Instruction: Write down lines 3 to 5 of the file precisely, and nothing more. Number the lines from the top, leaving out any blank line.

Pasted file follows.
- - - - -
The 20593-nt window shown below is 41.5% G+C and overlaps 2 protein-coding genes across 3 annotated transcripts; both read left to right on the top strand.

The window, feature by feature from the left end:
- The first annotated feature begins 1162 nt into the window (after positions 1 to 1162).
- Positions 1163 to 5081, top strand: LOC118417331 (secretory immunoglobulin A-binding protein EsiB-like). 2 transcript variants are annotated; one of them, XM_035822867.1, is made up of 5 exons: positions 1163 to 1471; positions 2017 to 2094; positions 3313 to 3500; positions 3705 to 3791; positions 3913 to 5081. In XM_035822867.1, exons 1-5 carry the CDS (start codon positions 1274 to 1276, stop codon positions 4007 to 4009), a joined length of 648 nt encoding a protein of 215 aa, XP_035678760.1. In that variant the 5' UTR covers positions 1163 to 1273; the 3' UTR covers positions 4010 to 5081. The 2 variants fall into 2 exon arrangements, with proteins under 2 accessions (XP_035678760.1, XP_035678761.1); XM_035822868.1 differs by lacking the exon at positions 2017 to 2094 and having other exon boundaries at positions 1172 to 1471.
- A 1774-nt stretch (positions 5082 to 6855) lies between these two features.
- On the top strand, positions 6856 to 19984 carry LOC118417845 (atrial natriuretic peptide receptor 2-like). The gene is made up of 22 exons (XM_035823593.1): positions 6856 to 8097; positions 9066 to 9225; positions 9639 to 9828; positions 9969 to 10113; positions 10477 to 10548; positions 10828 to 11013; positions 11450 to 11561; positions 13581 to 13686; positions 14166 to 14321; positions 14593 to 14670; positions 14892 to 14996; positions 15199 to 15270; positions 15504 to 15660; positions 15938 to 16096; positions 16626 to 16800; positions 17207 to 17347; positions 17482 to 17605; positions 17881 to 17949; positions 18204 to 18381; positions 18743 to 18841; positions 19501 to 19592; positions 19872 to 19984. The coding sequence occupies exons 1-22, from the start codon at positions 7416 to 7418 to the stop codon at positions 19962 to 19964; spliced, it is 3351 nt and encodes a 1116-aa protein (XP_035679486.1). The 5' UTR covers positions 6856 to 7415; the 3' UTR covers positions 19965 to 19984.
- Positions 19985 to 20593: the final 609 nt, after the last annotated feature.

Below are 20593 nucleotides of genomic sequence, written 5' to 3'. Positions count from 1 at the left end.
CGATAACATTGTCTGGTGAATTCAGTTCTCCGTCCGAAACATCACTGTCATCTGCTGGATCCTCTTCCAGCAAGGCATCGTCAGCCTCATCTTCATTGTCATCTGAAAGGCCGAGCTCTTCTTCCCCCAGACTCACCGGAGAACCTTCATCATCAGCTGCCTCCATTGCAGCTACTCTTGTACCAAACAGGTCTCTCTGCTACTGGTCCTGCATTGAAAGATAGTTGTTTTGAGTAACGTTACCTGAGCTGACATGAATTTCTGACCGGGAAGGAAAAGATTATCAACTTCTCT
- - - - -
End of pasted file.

- The first annotated feature begins 1162 nt into the window (after positions 1 to 1162).
- Positions 1163 to 5081, top strand: LOC118417331 (secretory immunoglobulin A-binding protein EsiB-like). 2 transcript variants are annotated; one of them, XM_035822867.1, is made up of 5 exons: positions 1163 to 1471; positions 2017 to 2094; positions 3313 to 3500; positions 3705 to 3791; positions 3913 to 5081. In XM_035822867.1, exons 1-5 carry the CDS (start codon positions 1274 to 1276, stop codon positions 4007 to 4009), a joined length of 648 nt encoding a protein of 215 aa, XP_035678760.1. In that variant the 5' UTR covers positions 1163 to 1273; the 3' UTR covers positions 4010 to 5081. The 2 variants fall into 2 exon arrangements, with proteins under 2 accessions (XP_035678760.1, XP_035678761.1); XM_035822868.1 differs by lacking the exon at positions 2017 to 2094 and having other exon boundaries at positions 1172 to 1471.
- A 1774-nt stretch (positions 5082 to 6855) lies between these two features.